Handy dissects a moment in history, 1989. He says that we’re about to go into a period of unprecedented nonlinear change. His argument is that not only that society will need to be different but so will we. All the old rules have been torn up, rules about what makes a career, a place of work and an education. We’re in the age of portfolio life where we mix and match different skills. We are entering an age where what seemed impossible becomes possible. Think of the speed of technological processing and change.
To make predictions, as Handy does, is a very dangerous business and some of them look rather funny. But then we have the advantage of having lived through the period Handy could only dream about. He pictures a world where there are expert GPs working online, where smart cards replace cash, where new drugs will be developed to fight AIDS and what he calls cordless telephones will give everyone the chance to work away from the office!
Reading all these years later the Age of Unreason is both brilliant and odd. I think that strangeness comes from the different tones at work in the book. In one moment, we are hearing about a conversation with a colleague and the next we have something much more academic. It creates a narrative tension. Yet, he is full of ideas and prophecies. Just one example showing how he was ahead of his time – he develops the idea of the Shamrock organisation (made up of full-time core people, hired specialists and freelancers (outsourcing non-core elements) and other seasonal temporary workers). Handy also makes the valuable observation that the person we should invest in most is ourselves – in our own education for life – and that we shouldn’t rely on anyone else to open doors or make things happen for us. He really is full of insight.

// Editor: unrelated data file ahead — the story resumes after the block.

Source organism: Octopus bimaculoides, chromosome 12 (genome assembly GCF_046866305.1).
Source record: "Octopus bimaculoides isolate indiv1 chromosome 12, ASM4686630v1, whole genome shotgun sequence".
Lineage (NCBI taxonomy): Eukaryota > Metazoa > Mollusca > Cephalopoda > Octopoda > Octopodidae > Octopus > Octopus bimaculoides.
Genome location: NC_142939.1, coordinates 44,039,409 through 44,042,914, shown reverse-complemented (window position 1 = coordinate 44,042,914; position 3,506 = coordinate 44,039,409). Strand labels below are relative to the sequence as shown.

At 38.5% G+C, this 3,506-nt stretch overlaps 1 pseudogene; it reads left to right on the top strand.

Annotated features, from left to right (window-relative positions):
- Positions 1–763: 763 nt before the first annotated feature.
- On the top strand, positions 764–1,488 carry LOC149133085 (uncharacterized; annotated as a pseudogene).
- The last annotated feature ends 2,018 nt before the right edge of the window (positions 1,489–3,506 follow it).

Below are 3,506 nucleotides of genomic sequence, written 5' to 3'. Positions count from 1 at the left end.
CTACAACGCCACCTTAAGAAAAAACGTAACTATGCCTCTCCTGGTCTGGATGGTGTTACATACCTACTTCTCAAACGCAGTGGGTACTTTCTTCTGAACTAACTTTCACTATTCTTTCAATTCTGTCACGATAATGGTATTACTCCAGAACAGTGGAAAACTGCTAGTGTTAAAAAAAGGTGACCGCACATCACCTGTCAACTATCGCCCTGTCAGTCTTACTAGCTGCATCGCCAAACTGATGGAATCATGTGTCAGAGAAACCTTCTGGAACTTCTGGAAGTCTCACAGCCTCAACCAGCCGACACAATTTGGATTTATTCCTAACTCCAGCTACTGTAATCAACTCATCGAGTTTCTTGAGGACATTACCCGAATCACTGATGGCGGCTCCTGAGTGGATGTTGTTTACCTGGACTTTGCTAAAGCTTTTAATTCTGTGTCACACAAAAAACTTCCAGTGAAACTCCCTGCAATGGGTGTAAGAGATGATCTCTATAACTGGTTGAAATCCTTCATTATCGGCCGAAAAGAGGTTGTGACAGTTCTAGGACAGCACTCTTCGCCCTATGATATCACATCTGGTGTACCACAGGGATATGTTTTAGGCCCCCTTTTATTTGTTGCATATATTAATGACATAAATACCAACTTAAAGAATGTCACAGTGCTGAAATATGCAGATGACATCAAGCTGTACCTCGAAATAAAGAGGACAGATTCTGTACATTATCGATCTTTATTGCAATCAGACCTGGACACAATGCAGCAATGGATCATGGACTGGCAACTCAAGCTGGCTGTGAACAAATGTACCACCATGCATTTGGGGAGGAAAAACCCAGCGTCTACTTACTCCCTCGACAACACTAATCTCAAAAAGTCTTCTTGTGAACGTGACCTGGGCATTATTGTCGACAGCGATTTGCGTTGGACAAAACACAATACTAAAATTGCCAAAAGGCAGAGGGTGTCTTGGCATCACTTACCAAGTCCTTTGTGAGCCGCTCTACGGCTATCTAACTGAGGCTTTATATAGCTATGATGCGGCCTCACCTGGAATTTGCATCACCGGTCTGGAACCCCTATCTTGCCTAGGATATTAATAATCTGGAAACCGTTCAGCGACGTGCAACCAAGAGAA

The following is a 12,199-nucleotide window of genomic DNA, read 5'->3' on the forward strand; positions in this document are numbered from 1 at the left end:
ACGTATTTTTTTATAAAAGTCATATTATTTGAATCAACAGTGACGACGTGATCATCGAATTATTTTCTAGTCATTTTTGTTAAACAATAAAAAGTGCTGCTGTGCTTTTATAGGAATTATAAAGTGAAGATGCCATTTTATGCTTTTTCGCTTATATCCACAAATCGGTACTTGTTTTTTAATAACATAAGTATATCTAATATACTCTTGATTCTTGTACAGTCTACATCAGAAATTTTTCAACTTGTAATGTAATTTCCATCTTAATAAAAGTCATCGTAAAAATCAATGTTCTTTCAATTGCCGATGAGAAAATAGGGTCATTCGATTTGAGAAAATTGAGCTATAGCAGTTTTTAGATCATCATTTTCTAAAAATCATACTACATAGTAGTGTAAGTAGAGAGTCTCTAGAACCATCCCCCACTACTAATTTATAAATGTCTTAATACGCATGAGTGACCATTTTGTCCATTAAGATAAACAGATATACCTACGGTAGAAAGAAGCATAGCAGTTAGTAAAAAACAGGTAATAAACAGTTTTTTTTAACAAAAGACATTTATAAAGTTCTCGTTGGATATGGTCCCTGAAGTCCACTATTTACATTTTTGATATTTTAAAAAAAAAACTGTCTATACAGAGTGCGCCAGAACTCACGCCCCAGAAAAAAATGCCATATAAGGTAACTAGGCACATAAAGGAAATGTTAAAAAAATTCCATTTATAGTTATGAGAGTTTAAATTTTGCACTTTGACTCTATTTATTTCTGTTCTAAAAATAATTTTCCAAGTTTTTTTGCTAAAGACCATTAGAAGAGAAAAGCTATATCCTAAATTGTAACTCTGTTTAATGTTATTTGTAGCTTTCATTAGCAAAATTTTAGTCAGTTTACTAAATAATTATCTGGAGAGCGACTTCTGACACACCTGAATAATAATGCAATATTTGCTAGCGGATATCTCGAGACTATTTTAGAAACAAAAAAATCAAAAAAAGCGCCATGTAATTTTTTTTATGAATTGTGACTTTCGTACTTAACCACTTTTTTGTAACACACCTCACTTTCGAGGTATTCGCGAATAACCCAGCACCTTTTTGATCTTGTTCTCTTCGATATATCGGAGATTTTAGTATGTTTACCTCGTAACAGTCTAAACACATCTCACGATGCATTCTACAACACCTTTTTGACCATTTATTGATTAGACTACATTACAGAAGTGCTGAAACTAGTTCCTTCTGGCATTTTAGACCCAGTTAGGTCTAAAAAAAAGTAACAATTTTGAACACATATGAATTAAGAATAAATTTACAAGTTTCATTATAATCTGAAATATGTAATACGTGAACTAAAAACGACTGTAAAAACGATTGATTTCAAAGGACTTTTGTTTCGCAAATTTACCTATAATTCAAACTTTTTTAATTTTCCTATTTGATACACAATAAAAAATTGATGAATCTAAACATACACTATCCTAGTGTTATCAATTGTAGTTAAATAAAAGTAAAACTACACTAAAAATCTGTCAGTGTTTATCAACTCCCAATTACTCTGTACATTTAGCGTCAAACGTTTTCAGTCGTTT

In this age of post-truth and shaky foundations – in the age of unreason, I find myself no longer able to believe in the persona of the management guru and I am not alone. Could we, would we, ever be able to construct a persona like Handy’s again? Is there any room for the sage? Who would listen? Why is his truth any better than another person’s? We have left the age of the patricians. Maybe we are entering the world where poets and film makers and novelists might be able to give us wisdom about the way of the world and the human condition? However you look at it, creativity and innovation lie at the heart of thinking about the future.
Back in the day when I read The Age of Unreason for the first time, I felt that Handy had all the answers. These days I don’t think that’s true, but I do miss thinkers like this helping me to wonder and dream about what the future may hold. In our post-Covid world where will we find our wisdom? Where will we find our wisdom?
Thank God for Charles Handy.
Steve Morris is the Vicar of St Cuthbert’s, North Wembly, an entrepreneur, and the author of several publications for CEME and beyond including Enterprise and Entrepreneurship, and Lessons from Family Business, both available from the CEME office. He is married, with two children and has three cats. His latest writing, Our Precious Lives, dealing with the power of story-telling is available here.